Giacomo Antonelli


He was born in a den of thieves. His native place, Sonnino, is more celebrated in the history of crime than all Arcadia in the annals of virtue. This nest of vultures was hidden in the southern mountains, towards the Neapolitan frontier. Roads, impracticable to mounted dragoons, winding through brakes and thickets; forests, impenetrable to the stranger; deep ravines and gloomy caverns,—all combined to form a most desirable landscape, for the convenience of crime. The houses of Sonnino, old, ill-built, flung pell-mell one, upon the other, and almost uninhabitable by human beings, were, in point of fact, little else than depots of pillage and magazines of rapine. The population, alert and vigorous, had for many centuries practised armed robbery and depredation, and gained its livelihood at the point of the carbine. New-born infants inhaled contempt of the law with the mountain air, and drew in the love of others' goods with their mothers' milk. Almost as soon as they could walk, they assumed the cioccie, or mocassins of untanned leather, with which they learned to run fearlessly along the edge of the giddiest mountain precipices. When they had acquired the art of pursuing and escaping, of taking without being taken, the knowledge of the value of the different coins, the arithmetic of the distribution of booty, and the principles of the rights of nations as they are practised among the Apaches or the Comanches, their education was deemed complete. They required no teaching to learn how to apply the spoil, and to satisfy their passions in the hour of victory.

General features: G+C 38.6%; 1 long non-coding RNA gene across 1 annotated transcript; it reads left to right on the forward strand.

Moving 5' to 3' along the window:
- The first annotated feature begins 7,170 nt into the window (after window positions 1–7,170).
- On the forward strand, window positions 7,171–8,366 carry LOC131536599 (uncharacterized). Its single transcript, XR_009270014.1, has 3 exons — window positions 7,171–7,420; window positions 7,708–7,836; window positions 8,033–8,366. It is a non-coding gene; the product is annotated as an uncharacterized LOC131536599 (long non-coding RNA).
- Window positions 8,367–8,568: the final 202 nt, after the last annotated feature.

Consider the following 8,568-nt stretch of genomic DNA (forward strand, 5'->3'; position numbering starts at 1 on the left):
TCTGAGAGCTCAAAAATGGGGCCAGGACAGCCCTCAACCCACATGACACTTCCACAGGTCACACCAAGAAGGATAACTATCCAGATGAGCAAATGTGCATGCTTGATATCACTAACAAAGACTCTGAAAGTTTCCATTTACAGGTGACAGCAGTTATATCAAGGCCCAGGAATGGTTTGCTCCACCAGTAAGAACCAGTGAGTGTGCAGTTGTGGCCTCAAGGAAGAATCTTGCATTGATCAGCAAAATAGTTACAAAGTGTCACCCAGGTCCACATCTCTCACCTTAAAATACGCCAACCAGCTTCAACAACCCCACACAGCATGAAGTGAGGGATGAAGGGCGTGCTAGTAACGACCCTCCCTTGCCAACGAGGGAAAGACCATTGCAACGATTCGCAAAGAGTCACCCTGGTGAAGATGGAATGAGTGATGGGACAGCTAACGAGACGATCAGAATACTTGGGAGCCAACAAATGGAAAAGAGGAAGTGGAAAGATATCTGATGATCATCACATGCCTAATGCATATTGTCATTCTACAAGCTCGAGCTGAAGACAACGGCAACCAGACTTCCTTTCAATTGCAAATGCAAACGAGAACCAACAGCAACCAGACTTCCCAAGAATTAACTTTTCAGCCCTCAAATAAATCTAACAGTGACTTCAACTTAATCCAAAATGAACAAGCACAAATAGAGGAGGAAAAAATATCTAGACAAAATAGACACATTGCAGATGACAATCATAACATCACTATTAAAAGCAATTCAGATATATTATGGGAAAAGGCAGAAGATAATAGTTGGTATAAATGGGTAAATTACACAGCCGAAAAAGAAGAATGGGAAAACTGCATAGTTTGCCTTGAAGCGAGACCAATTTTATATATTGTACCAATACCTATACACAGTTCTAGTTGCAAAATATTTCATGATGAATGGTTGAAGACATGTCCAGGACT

In the year of grace 1806, this sensual, brutal, impious, superstitious, ignorant, and cunning race endowed Italy with a little mountaineer, known as Giacomo Antonelli.